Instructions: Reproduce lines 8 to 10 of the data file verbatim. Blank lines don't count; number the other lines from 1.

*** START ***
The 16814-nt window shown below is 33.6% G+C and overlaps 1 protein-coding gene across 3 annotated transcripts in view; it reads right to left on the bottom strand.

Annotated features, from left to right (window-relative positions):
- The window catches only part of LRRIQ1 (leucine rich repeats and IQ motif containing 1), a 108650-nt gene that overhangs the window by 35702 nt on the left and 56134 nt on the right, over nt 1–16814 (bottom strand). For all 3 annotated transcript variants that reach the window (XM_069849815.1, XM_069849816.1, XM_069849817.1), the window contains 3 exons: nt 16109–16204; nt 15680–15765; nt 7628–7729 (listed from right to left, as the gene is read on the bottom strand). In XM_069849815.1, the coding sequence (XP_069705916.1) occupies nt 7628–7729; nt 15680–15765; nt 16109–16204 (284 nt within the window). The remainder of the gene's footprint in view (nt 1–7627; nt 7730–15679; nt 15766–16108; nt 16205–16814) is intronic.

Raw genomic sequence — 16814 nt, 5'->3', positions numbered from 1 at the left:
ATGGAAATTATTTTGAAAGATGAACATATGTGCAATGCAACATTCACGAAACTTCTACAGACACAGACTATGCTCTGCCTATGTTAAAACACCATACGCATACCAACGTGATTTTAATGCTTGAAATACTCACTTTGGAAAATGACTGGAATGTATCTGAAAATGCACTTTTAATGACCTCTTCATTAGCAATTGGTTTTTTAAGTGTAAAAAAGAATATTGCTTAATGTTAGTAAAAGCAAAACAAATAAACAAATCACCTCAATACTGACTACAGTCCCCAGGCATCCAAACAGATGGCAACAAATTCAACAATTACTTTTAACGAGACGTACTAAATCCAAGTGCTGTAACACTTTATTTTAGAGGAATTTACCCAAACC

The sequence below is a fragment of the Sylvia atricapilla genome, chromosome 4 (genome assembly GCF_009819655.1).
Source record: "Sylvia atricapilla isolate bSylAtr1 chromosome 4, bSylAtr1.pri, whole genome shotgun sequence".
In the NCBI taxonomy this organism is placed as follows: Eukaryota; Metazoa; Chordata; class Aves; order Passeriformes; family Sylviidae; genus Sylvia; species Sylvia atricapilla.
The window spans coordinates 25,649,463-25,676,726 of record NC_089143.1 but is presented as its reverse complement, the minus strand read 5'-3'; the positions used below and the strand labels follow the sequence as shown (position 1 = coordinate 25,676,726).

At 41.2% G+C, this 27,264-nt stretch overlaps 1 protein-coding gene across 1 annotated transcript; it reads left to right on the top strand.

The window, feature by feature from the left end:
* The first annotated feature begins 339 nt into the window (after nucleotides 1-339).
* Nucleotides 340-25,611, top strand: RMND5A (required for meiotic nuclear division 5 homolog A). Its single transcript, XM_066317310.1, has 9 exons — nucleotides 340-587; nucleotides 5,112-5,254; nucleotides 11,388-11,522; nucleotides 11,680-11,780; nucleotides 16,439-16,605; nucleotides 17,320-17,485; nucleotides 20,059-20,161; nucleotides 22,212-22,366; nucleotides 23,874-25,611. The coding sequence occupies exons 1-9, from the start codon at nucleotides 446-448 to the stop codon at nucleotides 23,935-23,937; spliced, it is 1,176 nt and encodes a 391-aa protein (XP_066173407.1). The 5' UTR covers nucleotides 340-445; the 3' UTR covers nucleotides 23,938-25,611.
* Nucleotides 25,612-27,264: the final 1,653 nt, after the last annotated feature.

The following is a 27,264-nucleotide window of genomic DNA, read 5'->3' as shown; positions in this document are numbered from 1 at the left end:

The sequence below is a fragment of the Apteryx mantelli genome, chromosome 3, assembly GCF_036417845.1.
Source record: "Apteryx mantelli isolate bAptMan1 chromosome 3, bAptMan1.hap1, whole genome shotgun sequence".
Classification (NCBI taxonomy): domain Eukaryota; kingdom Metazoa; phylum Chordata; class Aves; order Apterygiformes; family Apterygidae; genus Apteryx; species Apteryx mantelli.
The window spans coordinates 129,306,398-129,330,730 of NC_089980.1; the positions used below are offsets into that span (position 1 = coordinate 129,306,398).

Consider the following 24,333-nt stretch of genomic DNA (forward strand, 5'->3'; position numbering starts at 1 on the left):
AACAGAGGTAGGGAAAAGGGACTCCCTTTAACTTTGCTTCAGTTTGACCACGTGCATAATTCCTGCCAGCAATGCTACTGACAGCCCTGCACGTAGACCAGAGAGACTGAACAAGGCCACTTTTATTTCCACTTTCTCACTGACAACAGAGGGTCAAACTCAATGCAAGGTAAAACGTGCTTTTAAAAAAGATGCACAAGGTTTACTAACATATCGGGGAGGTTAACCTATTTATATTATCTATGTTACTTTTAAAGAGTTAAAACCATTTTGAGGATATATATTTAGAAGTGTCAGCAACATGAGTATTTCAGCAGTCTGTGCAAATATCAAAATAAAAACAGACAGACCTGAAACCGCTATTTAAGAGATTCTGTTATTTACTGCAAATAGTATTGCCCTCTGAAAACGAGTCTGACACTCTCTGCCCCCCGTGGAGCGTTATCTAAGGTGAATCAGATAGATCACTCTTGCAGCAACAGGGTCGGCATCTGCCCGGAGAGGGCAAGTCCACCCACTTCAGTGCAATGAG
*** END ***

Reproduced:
In the NCBI taxonomy this organism is placed as follows: Eukaryota; Metazoa; Chordata; class Aves; order Passeriformes; family Sylviidae; genus Sylvia; species Sylvia atricapilla.
The window spans coordinates 25,649,463-25,676,726 of record NC_089143.1 but is presented as its reverse complement, the minus strand read 5'-3'; the positions used below and the strand labels follow the sequence as shown (position 1 = coordinate 25,676,726).

At 41.2% G+C, this 27,264-nt stretch overlaps 1 protein-coding gene across 1 annotated transcript; it reads left to right on the top strand.